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How to Live a Holy Life | Charles E. Orr

A Holy Life

You will, I hope, pardon the writer if he repeats too much. Repetition is sometimes needed that a truth may be enforced. Sometimes line upon line is needful.

What, in its true sense, is a holy life? It is the life of Jesus. His whole manner of life was truly holy. His life is the ideal life. If we would live holy, we must live as He lived. The artist has his ideal before him, and with touches of the brush here and there upon his canvas he forms an exact image of the ideal. The life of Jesus is what we are to imitate. He sets the example of holy living and calls us to the same holy life. “As he which hath called you is holy, so be ye holy in all manner of conversation.”* (1 Peter 1:15) This text has a better rendering in the Revised Version: “Like as he which called you is holy, be ye yourselves also holy in all manner of living.” As Christians we are God’s offspring, and as such are like Him.

Holiness in the life of Jesus is found not only in the great miracles that He performed, but also in the lesser happenings of His life. The restoring of life to the dead is no more beautifully holy than the laying of His hands upon the heads of children and blessing them. His memorable Sermon on the Mount no more portrays the loveliness of His character than does His conversation with the woman by the wayside well. It is the little things in everyday life, if attended to and kept in the meekness and the solemnity of the Spirit of Christ, that make life truly beautiful and holy. It is not the eloquent sermon that makes a life so sublime, but it is the tender smile, the kind word, the gentle look, given to all; it is the patient manner in which all the little trying and provoking things of life are met. You may preach or write ever so forcibly and eloquently, and bring out the sublime truths of the Bible in great beauty; but if in the privacy of your own home there are little frettings, a little peevishness, a little crossness, a little levity, a little selfishness, a little distrust, your life is not as truly holy as it should be.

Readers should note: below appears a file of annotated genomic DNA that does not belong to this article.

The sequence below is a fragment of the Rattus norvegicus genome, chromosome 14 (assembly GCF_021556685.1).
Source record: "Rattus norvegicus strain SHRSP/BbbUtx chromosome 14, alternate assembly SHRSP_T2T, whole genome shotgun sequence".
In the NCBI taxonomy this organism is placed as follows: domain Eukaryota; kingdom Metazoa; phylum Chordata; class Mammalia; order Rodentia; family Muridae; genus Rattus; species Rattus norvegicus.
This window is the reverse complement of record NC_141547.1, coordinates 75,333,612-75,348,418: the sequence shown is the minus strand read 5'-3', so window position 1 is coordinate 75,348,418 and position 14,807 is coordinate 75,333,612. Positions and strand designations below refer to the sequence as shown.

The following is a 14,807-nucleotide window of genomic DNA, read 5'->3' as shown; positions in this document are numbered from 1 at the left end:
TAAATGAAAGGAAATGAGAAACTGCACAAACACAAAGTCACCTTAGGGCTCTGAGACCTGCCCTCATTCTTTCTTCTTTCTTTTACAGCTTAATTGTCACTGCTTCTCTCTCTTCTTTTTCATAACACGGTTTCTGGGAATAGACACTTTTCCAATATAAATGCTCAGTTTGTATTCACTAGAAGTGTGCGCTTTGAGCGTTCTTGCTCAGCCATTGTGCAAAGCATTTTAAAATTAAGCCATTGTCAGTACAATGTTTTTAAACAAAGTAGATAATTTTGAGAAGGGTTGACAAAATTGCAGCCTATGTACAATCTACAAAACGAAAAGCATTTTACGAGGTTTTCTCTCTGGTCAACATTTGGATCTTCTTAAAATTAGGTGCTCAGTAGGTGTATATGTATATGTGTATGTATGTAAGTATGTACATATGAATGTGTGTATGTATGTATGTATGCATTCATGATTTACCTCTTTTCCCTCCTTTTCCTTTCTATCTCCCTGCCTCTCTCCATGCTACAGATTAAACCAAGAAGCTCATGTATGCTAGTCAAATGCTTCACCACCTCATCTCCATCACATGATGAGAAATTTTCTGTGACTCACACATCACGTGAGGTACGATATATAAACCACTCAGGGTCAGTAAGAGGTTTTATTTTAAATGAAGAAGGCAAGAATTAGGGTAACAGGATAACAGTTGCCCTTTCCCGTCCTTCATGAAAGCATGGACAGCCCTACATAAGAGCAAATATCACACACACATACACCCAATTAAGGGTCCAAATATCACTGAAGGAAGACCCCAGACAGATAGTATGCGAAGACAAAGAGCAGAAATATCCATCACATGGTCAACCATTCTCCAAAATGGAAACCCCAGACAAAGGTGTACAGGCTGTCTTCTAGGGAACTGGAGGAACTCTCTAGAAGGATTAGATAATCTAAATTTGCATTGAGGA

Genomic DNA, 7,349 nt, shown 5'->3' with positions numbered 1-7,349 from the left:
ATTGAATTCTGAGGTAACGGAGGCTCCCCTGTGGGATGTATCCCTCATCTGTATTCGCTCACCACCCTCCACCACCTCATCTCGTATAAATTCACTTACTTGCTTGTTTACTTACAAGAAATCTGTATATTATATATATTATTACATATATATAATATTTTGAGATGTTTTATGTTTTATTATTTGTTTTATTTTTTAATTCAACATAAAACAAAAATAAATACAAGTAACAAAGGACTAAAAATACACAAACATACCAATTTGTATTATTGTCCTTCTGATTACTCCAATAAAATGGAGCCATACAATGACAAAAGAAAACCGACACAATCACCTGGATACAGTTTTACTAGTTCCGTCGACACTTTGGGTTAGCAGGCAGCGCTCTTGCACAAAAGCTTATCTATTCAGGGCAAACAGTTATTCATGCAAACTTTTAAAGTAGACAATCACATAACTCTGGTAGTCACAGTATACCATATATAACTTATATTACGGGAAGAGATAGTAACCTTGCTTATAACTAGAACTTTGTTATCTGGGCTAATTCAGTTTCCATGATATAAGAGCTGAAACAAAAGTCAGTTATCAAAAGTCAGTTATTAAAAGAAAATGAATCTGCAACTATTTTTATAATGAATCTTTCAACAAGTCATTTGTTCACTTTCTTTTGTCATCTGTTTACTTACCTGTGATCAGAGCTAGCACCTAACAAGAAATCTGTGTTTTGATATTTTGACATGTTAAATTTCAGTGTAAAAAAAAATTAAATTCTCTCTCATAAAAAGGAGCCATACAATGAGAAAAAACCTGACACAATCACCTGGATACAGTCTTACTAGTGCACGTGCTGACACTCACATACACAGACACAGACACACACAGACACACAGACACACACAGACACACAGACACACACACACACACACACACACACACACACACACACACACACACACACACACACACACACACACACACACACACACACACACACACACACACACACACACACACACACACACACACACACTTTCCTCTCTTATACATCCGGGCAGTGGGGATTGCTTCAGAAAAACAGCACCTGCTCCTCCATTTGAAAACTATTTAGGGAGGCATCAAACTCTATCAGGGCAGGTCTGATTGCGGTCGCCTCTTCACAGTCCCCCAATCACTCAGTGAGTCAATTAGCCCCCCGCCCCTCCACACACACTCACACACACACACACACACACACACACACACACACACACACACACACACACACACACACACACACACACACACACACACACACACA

If you desire God’s holy image to be stamped upon your soul, your countenance, and your life, you must carefully avoid the little sprigs of lightness, the little bits of sloth and indolence, touches of forwardness, rudeness, selfishness, etc. Pure words belong to a holy life. You should use the very choicest words, language that is free from vulgarity, slang, and the spirit of the world. Untidiness, uncleanness, carelessness, and shabbiness are not at all beautiful ornaments in a holy life. But quietness, modesty, and reticence are gems that sparkle in a holy life like diamonds set in a band of gold. Give attention to your words, your thoughts, your tone of voice, your feelings; to little acts of benevolence, the practice of self-denial, of promptness, of method and order. These are auxiliaries of holy living. Are there not many little things in your home life that you can improve upon? Seek God for help and be truly holy.